The archdiocese, however, went ballistic when presented with the information, and became determined to keep it from being published. ... The church sent John Moore, the retired U.S. ambassador to Ireland and a close friend and confidant of several church officials, to appeal to Sidney Gruson, then vice chairman of the New York Times Co. "The Times was going to report that Cardinal Spellman was a homosexual," Moore later told journalist Eric Nadler, who wrote a piece for Forum about the ugly little coverup, "and I was determined to stop it." Moore told Nadler that this was the "third or fourth" time he had appealed to the Times regarding a sensitive church matter. "They've always done the right thing," he said.

As Cooney describes it, he was soon told by his editors at Times Books that his sourcing wasn't good enough, and that the four pages would have to be cut. He could keep a paragraph that alluded to the "rumors," but he would have to state that the rumors had been strongly contested by many people, even though, in his research, that had not truly been the case. The discussion of Spellman's homosexuality in the book was reduced to mere speculation, which was branded as irrelevant.

The expunged pages from Cooney's biography would no doubt give added credibility to the Salon piece, which features West Point cadets instead of Broadway boys. According to the piece, Spellman, then in his seventies, made repeated attempts to grope a West Point cadet, Truscott, who was interviewing him for a school publication. The attempted groping all happened in plain sight, with Spellman's personal assistant in tow, to keep the groping from going too far. It was surreal, recounts Truscott:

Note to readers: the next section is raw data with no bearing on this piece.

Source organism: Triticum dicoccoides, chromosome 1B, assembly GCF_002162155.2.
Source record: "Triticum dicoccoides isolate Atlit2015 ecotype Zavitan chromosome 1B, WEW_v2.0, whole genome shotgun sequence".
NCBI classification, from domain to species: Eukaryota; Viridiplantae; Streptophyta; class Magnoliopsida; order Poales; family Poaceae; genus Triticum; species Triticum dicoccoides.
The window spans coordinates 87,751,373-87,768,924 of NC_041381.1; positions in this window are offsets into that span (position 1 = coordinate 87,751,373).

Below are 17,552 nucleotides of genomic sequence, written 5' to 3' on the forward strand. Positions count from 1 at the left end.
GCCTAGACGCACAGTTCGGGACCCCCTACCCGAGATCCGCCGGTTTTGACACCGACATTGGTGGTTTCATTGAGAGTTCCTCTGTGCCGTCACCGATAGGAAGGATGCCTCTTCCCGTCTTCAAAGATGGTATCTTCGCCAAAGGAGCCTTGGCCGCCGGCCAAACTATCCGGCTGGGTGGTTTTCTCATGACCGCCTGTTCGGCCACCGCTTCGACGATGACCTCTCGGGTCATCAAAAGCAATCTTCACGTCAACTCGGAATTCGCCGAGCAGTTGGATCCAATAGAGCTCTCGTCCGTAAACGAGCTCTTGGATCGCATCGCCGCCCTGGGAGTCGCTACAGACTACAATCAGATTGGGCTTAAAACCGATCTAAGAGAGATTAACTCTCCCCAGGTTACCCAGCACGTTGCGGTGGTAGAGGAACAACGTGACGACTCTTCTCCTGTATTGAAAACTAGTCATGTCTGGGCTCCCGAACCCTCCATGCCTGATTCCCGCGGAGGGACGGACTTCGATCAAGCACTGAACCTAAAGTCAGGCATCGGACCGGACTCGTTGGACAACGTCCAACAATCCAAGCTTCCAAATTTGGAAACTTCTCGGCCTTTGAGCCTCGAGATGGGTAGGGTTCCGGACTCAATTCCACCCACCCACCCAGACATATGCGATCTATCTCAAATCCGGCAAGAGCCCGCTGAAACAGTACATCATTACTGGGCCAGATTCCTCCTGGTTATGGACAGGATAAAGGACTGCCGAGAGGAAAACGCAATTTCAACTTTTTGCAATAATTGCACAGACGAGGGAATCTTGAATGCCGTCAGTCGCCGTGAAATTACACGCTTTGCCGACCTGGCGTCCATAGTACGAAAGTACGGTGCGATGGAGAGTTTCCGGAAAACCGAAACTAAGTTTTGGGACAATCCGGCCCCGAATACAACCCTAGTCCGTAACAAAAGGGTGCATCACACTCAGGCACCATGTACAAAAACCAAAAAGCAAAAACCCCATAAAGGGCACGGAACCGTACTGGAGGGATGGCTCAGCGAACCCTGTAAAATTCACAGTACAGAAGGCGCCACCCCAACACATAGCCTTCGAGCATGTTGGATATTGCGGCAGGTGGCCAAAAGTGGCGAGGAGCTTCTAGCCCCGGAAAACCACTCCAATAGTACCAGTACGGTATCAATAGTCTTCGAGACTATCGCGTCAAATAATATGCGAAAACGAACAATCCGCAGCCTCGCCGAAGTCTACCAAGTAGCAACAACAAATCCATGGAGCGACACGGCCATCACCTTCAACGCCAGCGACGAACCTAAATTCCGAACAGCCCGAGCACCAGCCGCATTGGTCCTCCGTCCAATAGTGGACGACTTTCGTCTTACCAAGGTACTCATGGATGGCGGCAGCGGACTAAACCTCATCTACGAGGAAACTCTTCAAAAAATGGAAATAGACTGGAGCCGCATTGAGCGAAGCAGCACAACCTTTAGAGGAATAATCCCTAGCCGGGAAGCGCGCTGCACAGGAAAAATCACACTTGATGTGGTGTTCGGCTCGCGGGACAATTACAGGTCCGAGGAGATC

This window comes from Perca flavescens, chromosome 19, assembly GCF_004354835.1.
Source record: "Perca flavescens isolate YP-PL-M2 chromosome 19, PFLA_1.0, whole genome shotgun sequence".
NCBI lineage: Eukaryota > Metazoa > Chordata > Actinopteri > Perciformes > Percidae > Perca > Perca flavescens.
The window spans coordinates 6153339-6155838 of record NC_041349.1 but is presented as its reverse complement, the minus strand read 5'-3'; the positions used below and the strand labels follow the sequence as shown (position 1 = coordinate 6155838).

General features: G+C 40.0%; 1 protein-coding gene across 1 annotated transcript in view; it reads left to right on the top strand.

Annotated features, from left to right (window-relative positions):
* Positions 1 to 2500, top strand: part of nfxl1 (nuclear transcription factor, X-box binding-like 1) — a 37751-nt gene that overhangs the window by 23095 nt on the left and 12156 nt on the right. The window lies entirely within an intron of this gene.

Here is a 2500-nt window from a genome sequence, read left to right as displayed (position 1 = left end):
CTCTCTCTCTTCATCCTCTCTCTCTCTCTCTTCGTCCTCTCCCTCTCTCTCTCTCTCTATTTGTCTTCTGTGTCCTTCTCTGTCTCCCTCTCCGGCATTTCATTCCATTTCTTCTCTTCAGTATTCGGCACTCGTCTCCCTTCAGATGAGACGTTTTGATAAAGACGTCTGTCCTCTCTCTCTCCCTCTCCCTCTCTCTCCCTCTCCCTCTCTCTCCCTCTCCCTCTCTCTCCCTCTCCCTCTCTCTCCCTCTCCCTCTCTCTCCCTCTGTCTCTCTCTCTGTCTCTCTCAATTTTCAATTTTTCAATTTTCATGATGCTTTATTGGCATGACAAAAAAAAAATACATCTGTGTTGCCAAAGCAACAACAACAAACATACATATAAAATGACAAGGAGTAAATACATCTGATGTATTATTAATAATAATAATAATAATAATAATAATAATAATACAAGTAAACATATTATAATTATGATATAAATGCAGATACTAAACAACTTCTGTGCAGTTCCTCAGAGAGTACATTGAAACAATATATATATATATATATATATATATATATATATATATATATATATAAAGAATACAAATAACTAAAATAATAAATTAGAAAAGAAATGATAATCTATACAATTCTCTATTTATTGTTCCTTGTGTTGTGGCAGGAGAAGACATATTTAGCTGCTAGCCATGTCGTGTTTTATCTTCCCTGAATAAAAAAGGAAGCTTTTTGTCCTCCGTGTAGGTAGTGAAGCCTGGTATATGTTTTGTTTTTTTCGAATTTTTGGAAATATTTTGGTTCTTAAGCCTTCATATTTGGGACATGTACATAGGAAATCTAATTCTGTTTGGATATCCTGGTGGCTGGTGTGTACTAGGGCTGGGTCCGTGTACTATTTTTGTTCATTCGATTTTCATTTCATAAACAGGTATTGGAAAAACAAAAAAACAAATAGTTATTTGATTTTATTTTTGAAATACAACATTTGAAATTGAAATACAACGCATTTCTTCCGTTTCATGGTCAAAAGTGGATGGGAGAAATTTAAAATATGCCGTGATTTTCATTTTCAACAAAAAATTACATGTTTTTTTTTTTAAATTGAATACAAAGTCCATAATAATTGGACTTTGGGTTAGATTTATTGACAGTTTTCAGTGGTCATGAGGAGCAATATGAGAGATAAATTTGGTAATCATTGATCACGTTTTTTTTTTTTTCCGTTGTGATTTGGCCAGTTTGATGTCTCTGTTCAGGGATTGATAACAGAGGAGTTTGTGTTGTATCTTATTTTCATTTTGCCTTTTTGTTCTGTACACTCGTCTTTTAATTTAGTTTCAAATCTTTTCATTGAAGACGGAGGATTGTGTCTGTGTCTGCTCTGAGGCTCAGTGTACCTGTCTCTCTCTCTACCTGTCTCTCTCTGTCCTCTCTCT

His assistant the monsignor showed me to a chair next to him. I took my seat and got out my pen and notebook and started the interview, but before I could even ask my first question, Spellman put his hand on my thigh and started moving it toward my crotch. He was just about to reach my private parts when the monsignor, who was standing behind him, reached over his shoulder and grabbed his wrist and put his hand back in his lap. "Now, now, eminence," the monsignor whispered to Spellman.

The Church is playing dumb about Spellman now, but even within the compass of this one incident, it is clear that Church officials knew about his gay predation. Should the New York attorney general's office obtain Spellman-related files, it is likely to find more mentions of his predation.

The will to root out the Spellmans and McCarricks remains weak. To the extent that the Church gets around to them, it only does so under substantial legal and media pressure.

Spellman, who ordained McCarrick, is one of the godfathers of the ecclesiastical culture that made the enabling of their misconduct possible. But, amazingly, as this picture comes into focus, the hierarchy continues to prattle on about lesser issues.

Recently, Pope Francis implied that the abuse of "nuns" by bishops and priests is a serious problem, which sounded like an attempt to deflect attention from the much greater problem of gay predation. The latter problem has been well documented and is undeniably pervasive. But the will to root out the Spellmans and McCarricks remains weak. To the extent that the Church gets around to them, it only does so under substantial legal and media pressure.